[89] Whilst the period from the Completion Date of 30.5.2015 to 23.9.2015 can safely be regarded as the period of delay occasioned by the Defendant themselves for the reasons already alluded to above, the same cannot be said for the period after 23.9.2015 to 16.2.2016, the date the PMA license was obtained…

[91] Therefore that period from 23.9.15 to 16.2.2016 is about 146 days which works to be about 50% of the period claimed which may be attributed to the Plaintiff where delay was concerned. The Plaintiff had not applied for any extension of time.

[92] Realistically and reasonably, the part of which the Plaintiff is responsible with respect to LAD is 50% of RM3.91 million which is RM1,955,000.00.”

Having made the aforesaid assessment, the Learned High Court Judge had further taken into consideration that part of the works, i.e the 10 lifts at Blocks A to C, had been completed prior to the overall completion. In this regard, the Learned High Court Judge then further apportioned the LAD claimed by the Defendant:-

“[93] The Court was inclined to take into consideration that 10 out of the 22 lifts have been completed in Block A, B and C, leaving only 12 lifts to be completed for the shop lots.

[94] Hence in terms of LAD that can be attributed to the Plaintiff, the uncompleted lifts appear to be only half that amount seeing that the LAD should only be chargeable after CNC had been issued on 30.6.2015 and not from the Completion Date of 30.4.2015.”

Having made the aforesaid assessment, the Learned High Court Judge then allowed a portion of the Defendant’s LAD counterclaim amounting to RM977,500.00. In other words, the Learned High Court Judge allowed ¼ of the Defendant’s total counterclaim of RM3,910,000.00 having deducted 50% (RM1,955,000.00) for the delay attributed to the Defendant from 30.5.2015 to 23.9.2015 and a further 25% (RM977,500.00) after taking into account that part of the works (Blocks A, B and C) were completed prior to the overall completion.

It is pertinent to note that this case was decided in the High Court before the latest Federal Court’s decision on the issue of LAD viz section 75 of the Contracts Act 1950 in Cubic Electronics Sdn Bhd (in liquidation) v MARS Telecommunications Sdn Bhd [2019] 1 AMR 737. For our write up on the Cubic case, click [HERE].

Effect of Decision

From the Court of Appeal’s decision, it appears that it would not be plainly wrong for a Trial Judge to apportion the quantum of LAD claimed by Employer where part of the delay is caused by Employer, based on the evidence before the Court, notwithstanding that:-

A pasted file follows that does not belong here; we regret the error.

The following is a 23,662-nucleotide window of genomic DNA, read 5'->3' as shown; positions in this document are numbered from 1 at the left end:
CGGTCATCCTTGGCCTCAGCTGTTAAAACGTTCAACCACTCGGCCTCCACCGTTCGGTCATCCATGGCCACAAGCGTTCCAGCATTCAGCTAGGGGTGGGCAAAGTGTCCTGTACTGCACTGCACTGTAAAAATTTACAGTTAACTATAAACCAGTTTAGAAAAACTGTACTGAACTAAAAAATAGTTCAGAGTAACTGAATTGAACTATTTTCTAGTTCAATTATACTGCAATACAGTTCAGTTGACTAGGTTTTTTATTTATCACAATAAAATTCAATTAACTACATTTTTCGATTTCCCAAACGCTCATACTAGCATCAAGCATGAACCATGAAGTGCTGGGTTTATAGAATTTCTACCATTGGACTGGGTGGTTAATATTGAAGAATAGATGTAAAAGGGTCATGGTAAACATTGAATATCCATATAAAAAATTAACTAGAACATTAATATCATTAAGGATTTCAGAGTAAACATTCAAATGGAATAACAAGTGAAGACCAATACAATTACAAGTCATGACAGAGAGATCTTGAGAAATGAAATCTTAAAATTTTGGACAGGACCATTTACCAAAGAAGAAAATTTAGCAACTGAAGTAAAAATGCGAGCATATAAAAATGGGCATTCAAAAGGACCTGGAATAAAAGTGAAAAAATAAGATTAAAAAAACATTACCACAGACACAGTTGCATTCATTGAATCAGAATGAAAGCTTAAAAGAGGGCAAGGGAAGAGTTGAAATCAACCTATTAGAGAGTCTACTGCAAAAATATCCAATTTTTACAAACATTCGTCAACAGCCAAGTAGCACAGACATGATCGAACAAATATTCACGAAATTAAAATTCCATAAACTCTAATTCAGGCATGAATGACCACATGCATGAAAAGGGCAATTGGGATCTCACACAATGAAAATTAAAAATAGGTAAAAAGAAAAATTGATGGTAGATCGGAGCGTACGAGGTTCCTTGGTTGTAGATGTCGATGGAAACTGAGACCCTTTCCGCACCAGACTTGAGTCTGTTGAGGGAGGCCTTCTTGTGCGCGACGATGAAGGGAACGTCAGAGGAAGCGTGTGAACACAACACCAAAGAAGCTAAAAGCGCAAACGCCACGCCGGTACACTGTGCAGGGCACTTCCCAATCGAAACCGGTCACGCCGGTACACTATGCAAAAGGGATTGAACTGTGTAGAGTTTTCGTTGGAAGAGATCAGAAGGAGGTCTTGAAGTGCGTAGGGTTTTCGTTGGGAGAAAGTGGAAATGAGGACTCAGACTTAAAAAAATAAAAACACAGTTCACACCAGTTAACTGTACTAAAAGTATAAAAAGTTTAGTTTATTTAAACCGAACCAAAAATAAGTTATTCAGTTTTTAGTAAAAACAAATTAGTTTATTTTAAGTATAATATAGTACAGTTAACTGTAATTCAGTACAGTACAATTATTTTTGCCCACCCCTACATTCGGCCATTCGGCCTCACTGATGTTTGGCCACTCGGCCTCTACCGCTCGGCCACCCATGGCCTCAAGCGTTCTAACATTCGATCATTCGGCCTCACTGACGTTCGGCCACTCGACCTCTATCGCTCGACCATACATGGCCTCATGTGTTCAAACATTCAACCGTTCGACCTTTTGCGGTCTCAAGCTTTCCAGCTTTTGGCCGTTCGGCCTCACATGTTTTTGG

(a) The Employer themselves are unable to “pinpoint the specific number of days due solely to” the Contractor;

(b) The Contractor did not make any application for EOT although the Contract had provided for time to be extended.

However, it should be noted that the “LAD” claimed in this case is the actual loss suffered by the Defendant, i.e. the actual LAD paid by the Defendant / Main Contractor to its Employer, under the Main Contract.

Would the outcome differ if the claim were purely for contractual LAD calculated based on the sum provided under the contract? Would the failure to make an EOT application in accordance to the contract disentitle the contractor to an apportionment of LAD like this case?

Following the Federal Court case of Cubic, an employer who is seeking to enforce the LAD clause, being a “damage clause under s.75” of the Contracts Act 1950, bears the burden to “adduce evidence that there was a breach and that the contract contained a clause specifying a sum to be paid upon breach.”

If the employer is unable to “pinpoint the specific number of days of delay due solely to” the contractor, would the employer still satisfy the first limb of the test under Cubic in a claim for contractual LAD, i.e. that the contractor had breached the contract by failing to complete within the agreed contractual period?

Following the decision, it should be noted that:-

(a) As a matter of good practice, the contractor should record all the instances of delay caused by its employer and such correspondences should be issued contemporaneously, i.e. at or about the same time as the instances of delay; and

(b) In abundance of caution, if the contract provides for mechanism for EOT, it is imperative that the contractor applies for EOT pursuant to the terms of the contract to avoid any dispute on whether the contractor is entitled to a reduction of LAD for the delays caused by the employer.